This post is the first in a new series of weekly Observatory research updates; there will be one post from a different research team each week. We’re doing this in response to feedback we received in our recent website user survey. Please do get in touch with any feedback.
April was a very busy month for the Observatory’s Skills Team as we completed existing work and started new projects. This post rounds up recently published research and current projects.
Feedback on Regional Skills Assessment 2009
We’ve received excellent results from our evaluation of the Regional Skills Assessment 2009, how it’s being used and which elements are most useful for policy makers. Key headlines are:
- Overall satisfaction rating is 3.43 (out of 4)
- Ratings are highest for our professionalism and the quality of the reports
The Assessment, published 12th February 2010, covers a number of new areas compared to previous years’ Assessments. It focuses on recent trends, the impact of recession and prospects for recovery. The Assessment also includes a series of six detailed sub-regional skills profiles assessing recent trends and future prospects for both the demand for and supply of skills.
The profiles highlight key issues to support, particularly:
- Development of Local Economic Assessments by local authorities
- Commissioning 16-19 learning provision
- Work of sub-regional Employment and Skills Boards
Environmental Technologies Skills Review
This review was completed and we’re now developing a policy engagement case study linking to the project recommendations. The project was met with high enthusiasm by our key audiences and the dissemination event in January 2010 had a great impact.
The report identifies significant market opportunities related to renewable energy technologies, recycling and waste management and clean and waste water management. In turn these developments are driving demand for both specialist technical skills and a range of more generic or transferable skills.
The research also found there were widespread recruitment difficulties and skill shortages across the cluster prior to the recession, notably relating to mechanical, process, electrical and chemical engineers. While these may re-emerge in the recovery, a number of others have persisted through the downturn.
Some of the recommendations are:
- Promoting collaboration and networking – businesses and education institutions
- Promoting environmental technologies as a potential career choice
- Developing a ‘fit for purpose’ supply of skills and training
- Promoting uptake of apprenticeships
Post-recession West Midlands
Starting approximately in the second half of 2009, the world economy started (more or less, depending on different regions’ geographies) to recover, and politicians and economists started to talk about a post-recession period.
Our research on key issues for the West Midlands economy post-recession is another very challenging project: assessing the strengths and weaknesses of the regional economy, prospects for GVA and employment growth over the next five years and considering the role of investment in skills, innovation and enterprise. Cambridge Econometrics have been commissioned to complete a baseline GVA and employment forecasts to 2015 by sector, cluster and local authority area.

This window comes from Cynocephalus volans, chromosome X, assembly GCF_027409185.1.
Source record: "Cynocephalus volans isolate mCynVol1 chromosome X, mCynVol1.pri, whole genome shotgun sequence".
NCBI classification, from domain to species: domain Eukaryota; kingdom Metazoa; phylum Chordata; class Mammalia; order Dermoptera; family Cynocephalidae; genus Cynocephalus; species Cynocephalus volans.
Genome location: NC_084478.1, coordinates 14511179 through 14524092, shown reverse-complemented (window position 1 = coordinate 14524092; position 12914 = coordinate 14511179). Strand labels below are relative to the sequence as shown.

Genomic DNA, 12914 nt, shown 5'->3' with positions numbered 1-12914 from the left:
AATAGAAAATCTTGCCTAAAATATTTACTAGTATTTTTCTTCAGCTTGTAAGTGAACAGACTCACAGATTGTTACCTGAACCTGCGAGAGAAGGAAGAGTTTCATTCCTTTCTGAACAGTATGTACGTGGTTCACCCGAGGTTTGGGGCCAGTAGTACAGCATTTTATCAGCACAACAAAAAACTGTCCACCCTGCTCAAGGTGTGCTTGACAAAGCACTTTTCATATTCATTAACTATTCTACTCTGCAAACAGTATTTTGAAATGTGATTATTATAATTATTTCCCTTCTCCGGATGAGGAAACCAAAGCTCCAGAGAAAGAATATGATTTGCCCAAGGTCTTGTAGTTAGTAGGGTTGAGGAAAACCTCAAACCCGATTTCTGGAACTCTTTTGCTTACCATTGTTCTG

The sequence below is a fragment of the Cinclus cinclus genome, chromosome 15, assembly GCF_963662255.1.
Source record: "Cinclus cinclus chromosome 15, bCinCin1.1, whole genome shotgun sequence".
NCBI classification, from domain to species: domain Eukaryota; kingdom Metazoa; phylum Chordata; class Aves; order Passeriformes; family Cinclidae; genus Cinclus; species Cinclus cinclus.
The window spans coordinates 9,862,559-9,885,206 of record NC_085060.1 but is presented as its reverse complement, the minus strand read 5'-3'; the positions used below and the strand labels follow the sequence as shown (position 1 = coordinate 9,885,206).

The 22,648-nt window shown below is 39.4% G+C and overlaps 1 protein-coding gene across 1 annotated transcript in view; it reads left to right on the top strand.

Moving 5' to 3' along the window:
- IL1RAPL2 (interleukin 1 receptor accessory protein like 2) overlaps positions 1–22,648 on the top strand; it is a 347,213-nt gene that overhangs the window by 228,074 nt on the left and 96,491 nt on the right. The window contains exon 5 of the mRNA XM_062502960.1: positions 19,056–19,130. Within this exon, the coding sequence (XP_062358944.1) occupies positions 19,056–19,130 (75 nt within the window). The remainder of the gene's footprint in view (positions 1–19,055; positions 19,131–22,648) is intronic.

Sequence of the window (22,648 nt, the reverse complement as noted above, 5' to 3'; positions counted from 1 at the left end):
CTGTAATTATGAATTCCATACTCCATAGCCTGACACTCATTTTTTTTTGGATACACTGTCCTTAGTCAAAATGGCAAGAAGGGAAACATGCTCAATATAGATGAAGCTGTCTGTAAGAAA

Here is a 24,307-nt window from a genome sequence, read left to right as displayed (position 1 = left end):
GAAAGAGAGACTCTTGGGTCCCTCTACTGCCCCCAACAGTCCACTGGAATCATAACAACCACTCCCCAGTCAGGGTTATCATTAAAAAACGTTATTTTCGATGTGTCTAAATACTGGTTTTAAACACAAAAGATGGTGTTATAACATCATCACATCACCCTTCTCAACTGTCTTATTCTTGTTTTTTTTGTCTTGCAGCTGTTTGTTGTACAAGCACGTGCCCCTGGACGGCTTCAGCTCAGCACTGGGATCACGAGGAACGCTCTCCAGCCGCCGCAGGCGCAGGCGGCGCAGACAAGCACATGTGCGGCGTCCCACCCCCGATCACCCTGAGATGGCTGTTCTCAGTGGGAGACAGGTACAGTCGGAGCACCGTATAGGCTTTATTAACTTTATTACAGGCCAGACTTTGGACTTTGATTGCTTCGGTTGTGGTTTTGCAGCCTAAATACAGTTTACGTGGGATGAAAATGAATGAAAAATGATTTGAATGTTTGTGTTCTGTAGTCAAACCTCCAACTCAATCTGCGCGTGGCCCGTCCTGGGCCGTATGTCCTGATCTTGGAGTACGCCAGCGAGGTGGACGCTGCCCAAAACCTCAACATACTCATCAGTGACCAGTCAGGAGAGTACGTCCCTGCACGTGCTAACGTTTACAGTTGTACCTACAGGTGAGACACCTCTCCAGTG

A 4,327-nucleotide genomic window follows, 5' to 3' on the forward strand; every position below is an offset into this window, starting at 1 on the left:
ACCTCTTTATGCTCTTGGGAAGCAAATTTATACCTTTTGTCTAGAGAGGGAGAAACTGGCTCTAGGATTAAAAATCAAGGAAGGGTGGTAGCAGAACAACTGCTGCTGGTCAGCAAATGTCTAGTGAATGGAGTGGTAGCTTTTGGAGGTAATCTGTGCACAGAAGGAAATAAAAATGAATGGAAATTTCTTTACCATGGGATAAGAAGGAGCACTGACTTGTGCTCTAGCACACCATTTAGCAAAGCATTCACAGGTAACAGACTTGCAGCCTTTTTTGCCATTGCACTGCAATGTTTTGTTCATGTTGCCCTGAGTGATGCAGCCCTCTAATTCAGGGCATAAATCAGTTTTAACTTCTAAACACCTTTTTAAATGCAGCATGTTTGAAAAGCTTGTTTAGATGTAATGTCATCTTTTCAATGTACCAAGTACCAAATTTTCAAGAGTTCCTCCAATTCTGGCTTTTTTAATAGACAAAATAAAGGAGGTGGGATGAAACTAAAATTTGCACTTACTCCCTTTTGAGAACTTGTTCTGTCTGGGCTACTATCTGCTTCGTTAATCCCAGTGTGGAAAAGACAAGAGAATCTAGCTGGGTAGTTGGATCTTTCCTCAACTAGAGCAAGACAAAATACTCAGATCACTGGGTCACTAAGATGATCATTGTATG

We’ve completed a scenario illustrating the benefits for the regional economy (in terms of GVA and jobs growth) of up-skilling the existing workforce to match national levels.
We’re currently producing a second scenario illustrating the benefits of growing and developing high value added sectors and clusters.
The chart below shows the GVA growth prospects by sector and cluster:
View full size chart (png, 15kb)
We’re planning to publish a report on this work at the end of May 2010.
Analysis of potential employment and skills needs at Impact Investment Sites
Another key project gathering momentum in April is analysis of potential employment and skills needs at Impact Investment Sites.
These sites are regional investment priorities for economic development, housing and regeneration, transport and skills identified by the Shadow Joint Strategy and Investment Board set up by the Regional Funding Advice 2009-19, a government body.
There are 20 such sites in the West Midlands and include, for example, Ansty Park, Longbridge, Coventry City Centre, Bilston Urban Village, Dudley Town Centre, and i54.
View full size map showing all sites (jpg, 119kb)
Analysis of 16 key sites across the region—gathering data on key projects, likely job creation by sector, occupation and skill level—is due mid-May. Draft reports for nearly 14 of the sites have been completed and the rest are in the pipeline.
The chart below, for example, shows the potential for new job creation expected within various elements of the i54 development project:
View full size chart (png, 13kb)
Annual review of regional skills performance
We’ve collected and analysed most of the indicators for our annual review of regional skills performance. This includes an update of our 3 tier framework of measures, a revised skills index and updated scale of the challenge analysis. This year we’re producing an alternative version of the summary skills index, stripping out public sector investment in training.
The final report is expected by summer 2010.
16–19 Regional Planning Group
Finally, we’re co-ordinating the work of the 16–19 Regional Planning Group’s data and intelligence task and finish group (we had the first meeting in March). We’ve produced two papers on data available, drawn up a terms of reference and started identifying measures of success relating to young people, employers and skills providers. Here are the papers available so far:
- Review of the evidence to support 16-19 commissioning (pdf, 46kb)
- Data and intelligence to support 16-19 planning and commissioning (pdf, 36kb)